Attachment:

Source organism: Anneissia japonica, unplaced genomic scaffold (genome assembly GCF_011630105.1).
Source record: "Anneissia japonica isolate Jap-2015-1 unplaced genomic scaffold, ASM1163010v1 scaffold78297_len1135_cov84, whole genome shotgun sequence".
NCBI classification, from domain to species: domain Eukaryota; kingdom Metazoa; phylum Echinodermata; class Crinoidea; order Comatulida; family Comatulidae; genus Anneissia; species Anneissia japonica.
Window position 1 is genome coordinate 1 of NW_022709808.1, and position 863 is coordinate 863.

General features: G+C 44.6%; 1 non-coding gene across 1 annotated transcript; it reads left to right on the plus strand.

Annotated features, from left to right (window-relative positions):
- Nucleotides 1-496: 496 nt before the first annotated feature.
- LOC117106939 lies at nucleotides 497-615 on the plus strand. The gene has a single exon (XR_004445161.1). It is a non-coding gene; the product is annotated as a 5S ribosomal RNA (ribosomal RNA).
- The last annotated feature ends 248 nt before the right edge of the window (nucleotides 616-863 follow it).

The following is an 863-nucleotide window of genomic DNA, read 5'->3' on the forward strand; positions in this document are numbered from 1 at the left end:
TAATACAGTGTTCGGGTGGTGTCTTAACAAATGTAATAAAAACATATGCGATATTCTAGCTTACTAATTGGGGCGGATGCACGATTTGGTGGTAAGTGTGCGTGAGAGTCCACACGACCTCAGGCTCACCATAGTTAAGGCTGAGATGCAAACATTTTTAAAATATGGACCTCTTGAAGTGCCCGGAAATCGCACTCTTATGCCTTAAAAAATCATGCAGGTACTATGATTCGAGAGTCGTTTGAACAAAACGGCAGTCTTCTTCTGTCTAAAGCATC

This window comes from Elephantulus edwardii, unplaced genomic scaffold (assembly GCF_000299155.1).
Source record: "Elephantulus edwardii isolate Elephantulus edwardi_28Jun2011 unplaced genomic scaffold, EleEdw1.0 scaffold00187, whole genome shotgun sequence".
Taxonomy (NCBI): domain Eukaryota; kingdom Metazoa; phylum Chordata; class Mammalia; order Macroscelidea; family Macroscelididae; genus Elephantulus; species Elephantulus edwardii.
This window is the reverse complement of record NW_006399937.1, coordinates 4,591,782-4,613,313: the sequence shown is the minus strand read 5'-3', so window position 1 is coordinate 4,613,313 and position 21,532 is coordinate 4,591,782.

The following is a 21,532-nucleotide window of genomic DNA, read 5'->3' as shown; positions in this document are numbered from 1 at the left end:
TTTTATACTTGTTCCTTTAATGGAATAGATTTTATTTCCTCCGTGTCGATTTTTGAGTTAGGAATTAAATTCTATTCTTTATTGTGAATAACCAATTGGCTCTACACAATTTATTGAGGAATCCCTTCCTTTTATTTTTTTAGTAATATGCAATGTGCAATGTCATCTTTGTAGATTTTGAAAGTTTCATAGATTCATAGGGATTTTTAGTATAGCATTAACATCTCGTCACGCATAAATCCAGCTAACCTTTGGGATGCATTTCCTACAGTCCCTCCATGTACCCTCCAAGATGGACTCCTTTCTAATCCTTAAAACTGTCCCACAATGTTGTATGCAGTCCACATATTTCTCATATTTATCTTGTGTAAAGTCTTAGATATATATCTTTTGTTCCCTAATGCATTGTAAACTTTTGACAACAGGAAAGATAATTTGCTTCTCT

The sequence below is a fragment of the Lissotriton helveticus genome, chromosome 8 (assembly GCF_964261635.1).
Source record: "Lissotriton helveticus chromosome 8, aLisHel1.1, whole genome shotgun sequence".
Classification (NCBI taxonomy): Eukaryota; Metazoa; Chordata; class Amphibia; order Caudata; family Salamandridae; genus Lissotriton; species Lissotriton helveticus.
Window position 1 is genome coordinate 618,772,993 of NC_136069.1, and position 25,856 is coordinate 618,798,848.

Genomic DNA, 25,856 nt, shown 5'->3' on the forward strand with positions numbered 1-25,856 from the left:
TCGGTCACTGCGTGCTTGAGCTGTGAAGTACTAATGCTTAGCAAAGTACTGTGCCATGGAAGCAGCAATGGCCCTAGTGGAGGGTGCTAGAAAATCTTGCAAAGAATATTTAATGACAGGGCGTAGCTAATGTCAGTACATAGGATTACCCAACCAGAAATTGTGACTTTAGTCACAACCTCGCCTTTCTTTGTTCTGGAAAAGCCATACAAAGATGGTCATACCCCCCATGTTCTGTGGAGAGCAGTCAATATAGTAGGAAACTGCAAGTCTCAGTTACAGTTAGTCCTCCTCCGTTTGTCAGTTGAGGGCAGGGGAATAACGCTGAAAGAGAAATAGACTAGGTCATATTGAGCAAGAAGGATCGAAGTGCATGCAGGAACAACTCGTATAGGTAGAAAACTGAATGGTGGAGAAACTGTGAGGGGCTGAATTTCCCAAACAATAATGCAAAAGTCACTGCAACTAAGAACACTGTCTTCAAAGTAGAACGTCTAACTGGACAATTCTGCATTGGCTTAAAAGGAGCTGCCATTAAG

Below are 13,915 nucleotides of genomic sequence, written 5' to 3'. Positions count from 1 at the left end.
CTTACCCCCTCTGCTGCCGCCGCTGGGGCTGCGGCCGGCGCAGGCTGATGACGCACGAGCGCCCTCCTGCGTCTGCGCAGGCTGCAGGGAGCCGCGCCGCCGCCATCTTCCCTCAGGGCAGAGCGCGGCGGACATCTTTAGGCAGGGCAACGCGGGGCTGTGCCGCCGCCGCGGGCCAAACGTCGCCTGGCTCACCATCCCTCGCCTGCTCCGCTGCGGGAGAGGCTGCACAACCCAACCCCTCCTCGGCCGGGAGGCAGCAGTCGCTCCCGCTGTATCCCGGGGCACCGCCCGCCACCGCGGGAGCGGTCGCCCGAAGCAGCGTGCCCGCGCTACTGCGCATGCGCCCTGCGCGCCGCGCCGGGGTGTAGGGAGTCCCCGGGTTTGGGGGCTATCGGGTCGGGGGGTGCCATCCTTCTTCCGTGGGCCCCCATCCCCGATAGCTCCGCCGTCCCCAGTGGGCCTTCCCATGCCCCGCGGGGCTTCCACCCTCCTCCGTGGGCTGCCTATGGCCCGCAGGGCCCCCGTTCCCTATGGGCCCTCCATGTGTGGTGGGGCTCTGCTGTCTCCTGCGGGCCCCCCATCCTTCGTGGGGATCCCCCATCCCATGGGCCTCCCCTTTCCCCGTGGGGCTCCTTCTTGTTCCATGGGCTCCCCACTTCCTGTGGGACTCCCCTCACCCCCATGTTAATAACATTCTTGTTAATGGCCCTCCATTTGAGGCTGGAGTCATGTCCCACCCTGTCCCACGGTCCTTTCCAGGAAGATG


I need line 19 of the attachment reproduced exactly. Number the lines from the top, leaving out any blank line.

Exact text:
Source record: "Lissotriton helveticus chromosome 8, aLisHel1.1, whole genome shotgun sequence".